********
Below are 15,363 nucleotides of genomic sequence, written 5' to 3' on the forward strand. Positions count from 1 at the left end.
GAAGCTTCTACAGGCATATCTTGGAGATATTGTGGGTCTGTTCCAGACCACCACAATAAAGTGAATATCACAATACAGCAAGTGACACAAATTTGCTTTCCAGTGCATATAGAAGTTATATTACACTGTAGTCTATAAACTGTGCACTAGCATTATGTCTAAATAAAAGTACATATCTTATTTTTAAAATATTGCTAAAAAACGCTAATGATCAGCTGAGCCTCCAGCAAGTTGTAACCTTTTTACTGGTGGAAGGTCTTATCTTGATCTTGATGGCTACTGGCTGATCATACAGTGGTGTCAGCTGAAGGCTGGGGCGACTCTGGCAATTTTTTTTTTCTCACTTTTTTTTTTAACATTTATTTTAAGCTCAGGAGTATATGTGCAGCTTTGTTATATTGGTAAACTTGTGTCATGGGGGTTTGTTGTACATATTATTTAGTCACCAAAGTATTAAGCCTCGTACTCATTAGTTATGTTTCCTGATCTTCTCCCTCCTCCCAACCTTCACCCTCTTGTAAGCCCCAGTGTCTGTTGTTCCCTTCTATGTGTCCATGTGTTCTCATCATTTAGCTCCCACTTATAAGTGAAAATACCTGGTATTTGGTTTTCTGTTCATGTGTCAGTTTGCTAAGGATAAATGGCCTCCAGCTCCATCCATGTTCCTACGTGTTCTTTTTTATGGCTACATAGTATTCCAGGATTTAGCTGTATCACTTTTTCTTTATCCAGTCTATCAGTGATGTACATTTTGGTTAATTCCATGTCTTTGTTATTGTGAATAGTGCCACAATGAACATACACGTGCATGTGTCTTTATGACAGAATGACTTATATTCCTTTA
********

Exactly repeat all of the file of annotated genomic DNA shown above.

Below are 15,363 nucleotides of genomic sequence, written 5' to 3' on the forward strand. Positions count from 1 at the left end.
GAAGCTTCTACAGGCATATCTTGGAGATATTGTGGGTCTGTTCCAGACCACCACAATAAAGTGAATATCACAATACAGCAAGTGACACAAATTTGCTTTCCAGTGCATATAGAAGTTATATTACACTGTAGTCTATAAACTGTGCACTAGCATTATGTCTAAATAAAAGTACATATCTTATTTTTAAAATATTGCTAAAAAACGCTAATGATCAGCTGAGCCTCCAGCAAGTTGTAACCTTTTTACTGGTGGAAGGTCTTATCTTGATCTTGATGGCTACTGGCTGATCATACAGTGGTGTCAGCTGAAGGCTGGGGCGACTCTGGCAATTTTTTTTTTCTCACTTTTTTTTTTAACATTTATTTTAAGCTCAGGAGTATATGTGCAGCTTTGTTATATTGGTAAACTTGTGTCATGGGGGTTTGTTGTACATATTATTTAGTCACCAAAGTATTAAGCCTCGTACTCATTAGTTATGTTTCCTGATCTTCTCCCTCCTCCCAACCTTCACCCTCTTGTAAGCCCCAGTGTCTGTTGTTCCCTTCTATGTGTCCATGTGTTCTCATCATTTAGCTCCCACTTATAAGTGAAAATACCTGGTATTTGGTTTTCTGTTCATGTGTCAGTTTGCTAAGGATAAATGGCCTCCAGCTCCATCCATGTTCCTACGTGTTCTTTTTTATGGCTACATAGTATTCCAGGATTTAGCTGTATCACTTTTTCTTTATCCAGTCTATCAGTGATGTACATTTTGGTTAATTCCATGTCTTTGTTATTGTGAATAGTGCCACAATGAACATACACGTGCATGTGTCTTTATGACAGAATGACTTATATTCCTTTA